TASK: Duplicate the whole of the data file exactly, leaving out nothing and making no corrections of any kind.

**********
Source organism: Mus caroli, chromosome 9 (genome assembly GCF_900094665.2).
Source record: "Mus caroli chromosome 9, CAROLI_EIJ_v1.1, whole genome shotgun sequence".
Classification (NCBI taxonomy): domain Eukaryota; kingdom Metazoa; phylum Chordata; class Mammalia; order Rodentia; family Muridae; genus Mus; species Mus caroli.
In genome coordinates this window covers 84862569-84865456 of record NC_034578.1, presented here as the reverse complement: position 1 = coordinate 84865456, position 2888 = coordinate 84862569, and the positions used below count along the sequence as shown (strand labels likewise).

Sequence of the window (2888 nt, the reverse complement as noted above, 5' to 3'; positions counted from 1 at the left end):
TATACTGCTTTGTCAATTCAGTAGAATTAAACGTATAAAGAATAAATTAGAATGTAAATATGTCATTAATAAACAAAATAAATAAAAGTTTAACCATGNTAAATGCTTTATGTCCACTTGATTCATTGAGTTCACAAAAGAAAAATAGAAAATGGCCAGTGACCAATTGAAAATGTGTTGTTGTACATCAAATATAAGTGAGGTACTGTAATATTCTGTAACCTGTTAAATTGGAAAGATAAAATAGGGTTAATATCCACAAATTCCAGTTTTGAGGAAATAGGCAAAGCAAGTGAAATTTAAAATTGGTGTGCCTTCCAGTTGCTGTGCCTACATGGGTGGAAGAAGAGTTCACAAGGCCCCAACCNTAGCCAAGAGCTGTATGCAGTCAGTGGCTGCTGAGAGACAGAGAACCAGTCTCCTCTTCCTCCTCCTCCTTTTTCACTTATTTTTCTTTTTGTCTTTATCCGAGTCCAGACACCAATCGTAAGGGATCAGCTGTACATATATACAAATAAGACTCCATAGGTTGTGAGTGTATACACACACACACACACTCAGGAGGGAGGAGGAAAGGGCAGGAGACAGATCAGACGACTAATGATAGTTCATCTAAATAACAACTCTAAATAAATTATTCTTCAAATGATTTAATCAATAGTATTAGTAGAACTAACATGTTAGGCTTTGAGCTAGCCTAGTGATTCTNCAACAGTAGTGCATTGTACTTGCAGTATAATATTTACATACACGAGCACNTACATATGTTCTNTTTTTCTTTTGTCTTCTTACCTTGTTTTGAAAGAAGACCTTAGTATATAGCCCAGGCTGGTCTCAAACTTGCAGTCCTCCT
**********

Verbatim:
Source organism: Mus caroli, chromosome 9 (genome assembly GCF_900094665.2).
Source record: "Mus caroli chromosome 9, CAROLI_EIJ_v1.1, whole genome shotgun sequence".
Classification (NCBI taxonomy): domain Eukaryota; kingdom Metazoa; phylum Chordata; class Mammalia; order Rodentia; family Muridae; genus Mus; species Mus caroli.
In genome coordinates this window covers 84862569-84865456 of record NC_034578.1, presented here as the reverse complement: position 1 = coordinate 84865456, position 2888 = coordinate 84862569, and the positions used below count along the sequence as shown (strand labels likewise).

Sequence of the window (2888 nt, the reverse complement as noted above, 5' to 3'; positions counted from 1 at the left end):
TATACTGCTTTGTCAATTCAGTAGAATTAAACGTATAAAGAATAAATTAGAATGTAAATATGTCATTAATAAACAAAATAAATAAAAGTTTAACCATGNTAAATGCTTTATGTCCACTTGATTCATTGAGTTCACAAAAGAAAAATAGAAAATGGCCAGTGACCAATTGAAAATGTGTTGTTGTACATCAAATATAAGTGAGGTACTGTAATATTCTGTAACCTGTTAAATTGGAAAGATAAAATAGGGTTAATATCCACAAATTCCAGTTTTGAGGAAATAGGCAAAGCAAGTGAAATTTAAAATTGGTGTGCCTTCCAGTTGCTGTGCCTACATGGGTGGAAGAAGAGTTCACAAGGCCCCAACCNTAGCCAAGAGCTGTATGCAGTCAGTGGCTGCTGAGAGACAGAGAACCAGTCTCCTCTTCCTCCTCCTCCTTTTTCACTTATTTTTCTTTTTGTCTTTATCCGAGTCCAGACACCAATCGTAAGGGATCAGCTGTACATATATACAAATAAGACTCCATAGGTTGTGAGTGTATACACACACACACACACTCAGGAGGGAGGAGGAAAGGGCAGGAGACAGATCAGACGACTAATGATAGTTCATCTAAATAACAACTCTAAATAAATTATTCTTCAAATGATTTAATCAATAGTATTAGTAGAACTAACATGTTAGGCTTTGAGCTAGCCTAGTGATTCTNCAACAGTAGTGCATTGTACTTGCAGTATAATATTTACATACACGAGCACNTACATATGTTCTNTTTTTCTTTTGTCTTCTTACCTTGTTTTGAAAGAAGACCTTAGTATATAGCCCAGGCTGGTCTCAAACTTGCAGTCCTCCT